Preliminary data show that treatment with patiromer is well tolerated and results in clinically meaningful decreases in serum potassium.
In a study of hemodialysis patients, the more hyperkalemia excursions, the higher the risk for short-term mortality.
KDQOL and EuroQol-5D-3L responses show worse quality of life among kidney disease patients who develop hyperkalemia.
In a study, nearly 17% of patients with mild hyperkalemia progressed to moderate to severe hyperkalemia during the 2 years following the date of their first mild hyperkalemia event.
Patients with CKD who discontinued ACE inhibitors or angiotensin receptor blockers after a hyperkalemia episode had a 2.6-fold increased risk of all-cause mortality compared with patients who continued taking the drugs.
Hyperkalemia in patients with chronic kidney disease (CKD) stage 3 or 4 more than doubles their risk of progressing to CKD stage 5, a study found.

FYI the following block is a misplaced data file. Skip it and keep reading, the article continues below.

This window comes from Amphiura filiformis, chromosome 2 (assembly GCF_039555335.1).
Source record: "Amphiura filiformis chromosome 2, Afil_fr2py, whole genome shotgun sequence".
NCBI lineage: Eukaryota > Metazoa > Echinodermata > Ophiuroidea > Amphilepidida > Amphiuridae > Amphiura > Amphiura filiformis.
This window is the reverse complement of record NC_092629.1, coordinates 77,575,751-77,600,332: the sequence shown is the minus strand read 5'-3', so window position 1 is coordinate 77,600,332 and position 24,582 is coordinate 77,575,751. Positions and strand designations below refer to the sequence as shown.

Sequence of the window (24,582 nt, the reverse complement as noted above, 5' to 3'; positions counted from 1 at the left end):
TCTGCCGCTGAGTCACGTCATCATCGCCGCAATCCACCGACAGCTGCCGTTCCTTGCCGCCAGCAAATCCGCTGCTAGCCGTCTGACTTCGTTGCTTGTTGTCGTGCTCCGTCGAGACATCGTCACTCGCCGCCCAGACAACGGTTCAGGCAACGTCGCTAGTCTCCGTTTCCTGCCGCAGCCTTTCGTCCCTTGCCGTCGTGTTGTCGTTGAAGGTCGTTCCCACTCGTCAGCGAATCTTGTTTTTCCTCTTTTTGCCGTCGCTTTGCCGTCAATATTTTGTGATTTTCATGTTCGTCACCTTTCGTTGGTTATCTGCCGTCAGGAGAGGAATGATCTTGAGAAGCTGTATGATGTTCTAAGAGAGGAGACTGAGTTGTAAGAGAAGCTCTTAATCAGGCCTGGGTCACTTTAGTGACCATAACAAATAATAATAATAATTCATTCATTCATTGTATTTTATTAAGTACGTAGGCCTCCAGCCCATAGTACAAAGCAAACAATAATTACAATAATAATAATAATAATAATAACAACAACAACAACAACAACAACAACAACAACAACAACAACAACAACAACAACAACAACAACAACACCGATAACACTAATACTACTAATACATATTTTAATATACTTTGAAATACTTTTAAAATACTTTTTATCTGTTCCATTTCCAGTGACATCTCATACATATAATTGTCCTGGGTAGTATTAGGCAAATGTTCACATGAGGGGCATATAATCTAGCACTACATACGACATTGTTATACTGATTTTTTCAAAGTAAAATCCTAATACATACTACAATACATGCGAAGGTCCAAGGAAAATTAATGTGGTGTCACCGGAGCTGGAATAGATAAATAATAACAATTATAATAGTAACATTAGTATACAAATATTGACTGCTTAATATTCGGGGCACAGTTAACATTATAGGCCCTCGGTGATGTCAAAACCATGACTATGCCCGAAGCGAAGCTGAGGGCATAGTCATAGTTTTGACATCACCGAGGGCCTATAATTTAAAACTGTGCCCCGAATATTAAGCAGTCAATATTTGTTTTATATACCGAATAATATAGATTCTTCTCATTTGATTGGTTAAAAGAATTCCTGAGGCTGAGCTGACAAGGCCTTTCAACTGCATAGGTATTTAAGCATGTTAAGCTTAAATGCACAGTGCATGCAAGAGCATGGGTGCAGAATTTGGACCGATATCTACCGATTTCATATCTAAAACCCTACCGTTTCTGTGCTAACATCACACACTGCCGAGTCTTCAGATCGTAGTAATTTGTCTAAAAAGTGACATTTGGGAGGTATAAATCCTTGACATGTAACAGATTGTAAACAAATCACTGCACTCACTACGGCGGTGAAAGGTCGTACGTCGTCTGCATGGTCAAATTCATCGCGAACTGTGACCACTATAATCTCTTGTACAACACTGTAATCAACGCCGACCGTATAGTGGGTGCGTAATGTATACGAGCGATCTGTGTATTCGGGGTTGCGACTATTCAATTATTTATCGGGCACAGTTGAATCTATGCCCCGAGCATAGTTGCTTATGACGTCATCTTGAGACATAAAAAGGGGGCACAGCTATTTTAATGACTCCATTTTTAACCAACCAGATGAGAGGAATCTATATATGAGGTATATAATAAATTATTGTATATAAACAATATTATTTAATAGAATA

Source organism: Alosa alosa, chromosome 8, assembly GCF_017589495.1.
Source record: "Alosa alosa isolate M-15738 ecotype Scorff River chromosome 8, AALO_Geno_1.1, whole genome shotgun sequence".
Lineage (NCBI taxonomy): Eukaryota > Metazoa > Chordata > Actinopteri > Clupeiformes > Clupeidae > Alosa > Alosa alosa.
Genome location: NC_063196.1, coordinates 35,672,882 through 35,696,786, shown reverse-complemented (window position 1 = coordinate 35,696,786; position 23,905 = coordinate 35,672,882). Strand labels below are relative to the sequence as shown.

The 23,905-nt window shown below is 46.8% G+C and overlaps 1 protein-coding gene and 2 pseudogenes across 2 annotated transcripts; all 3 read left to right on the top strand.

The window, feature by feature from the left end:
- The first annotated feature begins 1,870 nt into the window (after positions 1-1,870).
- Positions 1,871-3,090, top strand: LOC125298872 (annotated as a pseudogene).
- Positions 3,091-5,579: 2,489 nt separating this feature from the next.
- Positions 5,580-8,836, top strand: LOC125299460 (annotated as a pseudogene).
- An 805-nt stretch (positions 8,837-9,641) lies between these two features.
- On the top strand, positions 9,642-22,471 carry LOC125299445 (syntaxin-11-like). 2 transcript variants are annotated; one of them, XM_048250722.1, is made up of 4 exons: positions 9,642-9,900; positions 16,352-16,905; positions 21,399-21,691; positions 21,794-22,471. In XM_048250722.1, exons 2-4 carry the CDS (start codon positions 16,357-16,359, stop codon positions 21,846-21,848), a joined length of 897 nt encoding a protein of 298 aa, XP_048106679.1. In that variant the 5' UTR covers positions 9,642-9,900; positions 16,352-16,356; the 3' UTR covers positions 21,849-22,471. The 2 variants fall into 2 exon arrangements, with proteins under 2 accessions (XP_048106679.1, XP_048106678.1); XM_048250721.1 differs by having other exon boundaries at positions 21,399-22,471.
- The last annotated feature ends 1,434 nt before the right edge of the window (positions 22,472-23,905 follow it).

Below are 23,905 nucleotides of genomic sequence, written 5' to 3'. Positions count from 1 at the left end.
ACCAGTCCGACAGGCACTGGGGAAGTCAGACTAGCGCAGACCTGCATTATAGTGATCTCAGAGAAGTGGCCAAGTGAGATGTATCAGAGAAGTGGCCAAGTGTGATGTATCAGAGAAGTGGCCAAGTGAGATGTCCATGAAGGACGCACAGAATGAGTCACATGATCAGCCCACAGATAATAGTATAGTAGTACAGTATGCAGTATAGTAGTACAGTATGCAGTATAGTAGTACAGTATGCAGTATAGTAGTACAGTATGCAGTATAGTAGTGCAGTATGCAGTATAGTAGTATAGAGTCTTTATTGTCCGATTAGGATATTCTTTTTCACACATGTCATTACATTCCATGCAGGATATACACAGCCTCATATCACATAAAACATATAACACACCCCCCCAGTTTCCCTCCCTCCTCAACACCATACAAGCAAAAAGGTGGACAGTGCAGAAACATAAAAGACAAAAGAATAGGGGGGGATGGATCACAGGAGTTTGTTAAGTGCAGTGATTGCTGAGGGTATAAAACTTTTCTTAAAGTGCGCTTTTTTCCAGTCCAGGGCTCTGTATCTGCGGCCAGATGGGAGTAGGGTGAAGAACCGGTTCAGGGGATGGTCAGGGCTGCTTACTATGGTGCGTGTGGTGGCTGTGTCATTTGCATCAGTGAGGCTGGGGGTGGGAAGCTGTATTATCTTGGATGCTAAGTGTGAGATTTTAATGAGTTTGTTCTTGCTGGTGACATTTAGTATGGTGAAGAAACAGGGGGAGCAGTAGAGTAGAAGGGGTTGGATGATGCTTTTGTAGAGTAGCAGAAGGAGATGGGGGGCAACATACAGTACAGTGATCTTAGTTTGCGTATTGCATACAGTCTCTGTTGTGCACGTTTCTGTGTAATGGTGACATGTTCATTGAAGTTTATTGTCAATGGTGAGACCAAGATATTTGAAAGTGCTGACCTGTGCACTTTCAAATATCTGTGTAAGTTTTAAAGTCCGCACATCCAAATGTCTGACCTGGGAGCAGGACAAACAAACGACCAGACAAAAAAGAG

In a study of patients with advanced chronic kidney disease and resistant hypertension, a significantly higher proportion of patients taking patiromer vs placebo remained on spironolactone after 12 weeks.
In a study of patients on peritoneal dialysis, hyperkalemia was associated with increased risks of all-cause and arrhythmia-related mortality in non-Hispanic blacks and whites, but was not associated with either outcome in Hispanics.
In a study, hospitalized heart failure patients who reduced their dose of mineralocorticoid antagonists due to hyperkalemia had worse survival.
This real world study examined maximum-dose patiromer in patients with end-stage renal disease and severe hyperkalemia in the emergency department, but the drug’s onset of action remains unclear.